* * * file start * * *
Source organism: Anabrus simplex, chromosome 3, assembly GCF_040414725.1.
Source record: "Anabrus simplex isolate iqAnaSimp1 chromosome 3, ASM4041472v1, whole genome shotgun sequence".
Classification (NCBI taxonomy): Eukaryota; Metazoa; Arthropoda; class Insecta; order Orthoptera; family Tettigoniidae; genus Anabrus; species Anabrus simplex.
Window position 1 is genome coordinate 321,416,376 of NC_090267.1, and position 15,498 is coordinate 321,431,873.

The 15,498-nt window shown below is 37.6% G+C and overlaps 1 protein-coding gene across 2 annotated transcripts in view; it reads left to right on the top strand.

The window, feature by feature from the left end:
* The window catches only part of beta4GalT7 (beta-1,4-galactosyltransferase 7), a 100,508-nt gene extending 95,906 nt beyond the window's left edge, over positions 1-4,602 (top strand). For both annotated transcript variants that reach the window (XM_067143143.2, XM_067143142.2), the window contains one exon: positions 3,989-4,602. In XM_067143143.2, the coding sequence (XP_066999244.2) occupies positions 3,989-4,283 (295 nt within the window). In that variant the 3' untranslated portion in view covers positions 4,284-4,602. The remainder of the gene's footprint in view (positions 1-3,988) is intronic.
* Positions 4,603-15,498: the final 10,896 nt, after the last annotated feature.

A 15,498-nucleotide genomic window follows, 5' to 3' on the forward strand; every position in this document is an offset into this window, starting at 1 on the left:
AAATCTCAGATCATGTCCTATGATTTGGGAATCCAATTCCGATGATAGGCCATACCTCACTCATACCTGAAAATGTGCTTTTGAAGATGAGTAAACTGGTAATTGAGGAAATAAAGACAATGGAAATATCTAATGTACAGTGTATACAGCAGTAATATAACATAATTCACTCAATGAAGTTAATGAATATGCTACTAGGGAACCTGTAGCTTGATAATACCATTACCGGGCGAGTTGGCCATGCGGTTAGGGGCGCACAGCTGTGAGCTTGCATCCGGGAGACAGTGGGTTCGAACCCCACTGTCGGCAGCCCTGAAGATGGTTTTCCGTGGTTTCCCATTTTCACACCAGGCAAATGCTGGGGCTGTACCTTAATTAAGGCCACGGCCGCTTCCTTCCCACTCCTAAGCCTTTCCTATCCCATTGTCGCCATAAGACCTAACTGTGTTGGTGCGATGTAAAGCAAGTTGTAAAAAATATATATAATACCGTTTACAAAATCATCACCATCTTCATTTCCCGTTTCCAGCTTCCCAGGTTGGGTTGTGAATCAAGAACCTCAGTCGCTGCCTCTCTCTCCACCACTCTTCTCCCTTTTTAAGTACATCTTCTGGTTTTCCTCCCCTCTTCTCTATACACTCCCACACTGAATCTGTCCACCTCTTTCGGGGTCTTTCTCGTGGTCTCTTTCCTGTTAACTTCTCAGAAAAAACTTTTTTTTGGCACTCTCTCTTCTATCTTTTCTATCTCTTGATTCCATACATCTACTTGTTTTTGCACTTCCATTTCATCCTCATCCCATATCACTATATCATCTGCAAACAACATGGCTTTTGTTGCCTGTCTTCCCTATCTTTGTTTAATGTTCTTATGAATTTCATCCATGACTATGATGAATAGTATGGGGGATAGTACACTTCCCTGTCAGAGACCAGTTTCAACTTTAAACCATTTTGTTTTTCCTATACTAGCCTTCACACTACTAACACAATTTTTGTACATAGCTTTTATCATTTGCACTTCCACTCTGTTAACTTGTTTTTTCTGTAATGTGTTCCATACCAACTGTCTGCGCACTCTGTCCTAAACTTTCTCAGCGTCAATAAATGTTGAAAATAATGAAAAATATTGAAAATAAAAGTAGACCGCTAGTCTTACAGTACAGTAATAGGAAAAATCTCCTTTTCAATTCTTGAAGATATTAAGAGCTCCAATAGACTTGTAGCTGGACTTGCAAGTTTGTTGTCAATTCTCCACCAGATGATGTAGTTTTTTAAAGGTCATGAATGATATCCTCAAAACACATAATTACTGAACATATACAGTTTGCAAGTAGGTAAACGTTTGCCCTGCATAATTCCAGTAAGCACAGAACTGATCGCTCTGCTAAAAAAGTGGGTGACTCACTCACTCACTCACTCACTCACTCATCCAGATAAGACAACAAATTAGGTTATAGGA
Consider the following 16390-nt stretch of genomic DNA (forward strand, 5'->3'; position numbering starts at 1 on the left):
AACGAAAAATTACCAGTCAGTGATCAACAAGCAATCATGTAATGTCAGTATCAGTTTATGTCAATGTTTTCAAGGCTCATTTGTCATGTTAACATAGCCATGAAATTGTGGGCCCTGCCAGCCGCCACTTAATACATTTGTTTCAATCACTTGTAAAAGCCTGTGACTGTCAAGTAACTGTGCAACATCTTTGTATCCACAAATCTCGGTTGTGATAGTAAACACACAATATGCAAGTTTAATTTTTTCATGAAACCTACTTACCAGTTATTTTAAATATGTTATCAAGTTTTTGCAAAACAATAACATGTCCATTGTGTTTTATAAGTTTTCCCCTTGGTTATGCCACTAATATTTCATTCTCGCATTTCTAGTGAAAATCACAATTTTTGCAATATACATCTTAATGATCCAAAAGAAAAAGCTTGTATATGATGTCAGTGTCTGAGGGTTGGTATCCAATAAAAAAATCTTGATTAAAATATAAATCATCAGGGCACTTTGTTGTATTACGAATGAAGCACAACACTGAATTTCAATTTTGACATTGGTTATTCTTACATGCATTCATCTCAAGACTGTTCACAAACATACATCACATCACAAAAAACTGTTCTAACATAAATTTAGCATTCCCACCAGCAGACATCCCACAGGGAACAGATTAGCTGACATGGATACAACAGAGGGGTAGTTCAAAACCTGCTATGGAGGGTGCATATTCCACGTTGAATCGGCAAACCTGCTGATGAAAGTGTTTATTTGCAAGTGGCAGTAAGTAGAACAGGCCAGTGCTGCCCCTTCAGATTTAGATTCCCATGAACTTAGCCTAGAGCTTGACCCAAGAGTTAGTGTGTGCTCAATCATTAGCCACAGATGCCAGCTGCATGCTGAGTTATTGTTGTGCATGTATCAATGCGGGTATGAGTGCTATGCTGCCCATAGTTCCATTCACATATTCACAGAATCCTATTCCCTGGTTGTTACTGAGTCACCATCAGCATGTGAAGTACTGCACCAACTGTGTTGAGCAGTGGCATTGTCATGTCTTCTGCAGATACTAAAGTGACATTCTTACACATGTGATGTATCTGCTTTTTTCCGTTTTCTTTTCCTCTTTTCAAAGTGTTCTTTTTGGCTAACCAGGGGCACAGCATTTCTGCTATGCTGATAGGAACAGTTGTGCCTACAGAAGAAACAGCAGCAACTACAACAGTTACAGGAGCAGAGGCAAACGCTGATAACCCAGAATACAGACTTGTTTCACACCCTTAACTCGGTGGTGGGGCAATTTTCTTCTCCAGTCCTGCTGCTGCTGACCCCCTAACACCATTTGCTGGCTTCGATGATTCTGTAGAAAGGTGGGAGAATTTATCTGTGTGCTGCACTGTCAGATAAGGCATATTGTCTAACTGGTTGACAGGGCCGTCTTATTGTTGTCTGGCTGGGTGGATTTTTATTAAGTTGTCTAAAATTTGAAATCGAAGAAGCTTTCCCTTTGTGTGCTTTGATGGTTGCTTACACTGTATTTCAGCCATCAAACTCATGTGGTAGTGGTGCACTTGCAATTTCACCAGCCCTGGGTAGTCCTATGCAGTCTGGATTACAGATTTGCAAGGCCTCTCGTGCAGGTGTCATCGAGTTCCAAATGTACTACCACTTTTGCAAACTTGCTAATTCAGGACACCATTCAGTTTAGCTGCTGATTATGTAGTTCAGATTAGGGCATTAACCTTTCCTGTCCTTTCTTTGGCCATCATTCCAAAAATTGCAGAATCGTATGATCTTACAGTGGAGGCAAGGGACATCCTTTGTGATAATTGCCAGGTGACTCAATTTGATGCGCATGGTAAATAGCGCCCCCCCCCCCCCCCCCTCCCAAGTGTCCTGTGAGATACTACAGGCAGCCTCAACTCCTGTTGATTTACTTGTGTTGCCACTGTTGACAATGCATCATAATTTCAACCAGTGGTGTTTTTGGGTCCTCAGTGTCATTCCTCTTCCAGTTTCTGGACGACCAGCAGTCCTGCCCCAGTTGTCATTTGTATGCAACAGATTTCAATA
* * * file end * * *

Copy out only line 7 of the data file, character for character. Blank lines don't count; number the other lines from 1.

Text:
* The window catches only part of beta4GalT7 (beta-1,4-galactosyltransferase 7), a 100,508-nt gene extending 95,906 nt beyond the window's left edge, over positions 1-4,602 (top strand). For both annotated transcript variants that reach the window (XM_067143143.2, XM_067143142.2), the window contains one exon: positions 3,989-4,602. In XM_067143143.2, the coding sequence (XP_066999244.2) occupies positions 3,989-4,283 (295 nt within the window). In that variant the 3' untranslated portion in view covers positions 4,284-4,602. The remainder of the gene's footprint in view (positions 1-3,988) is intronic.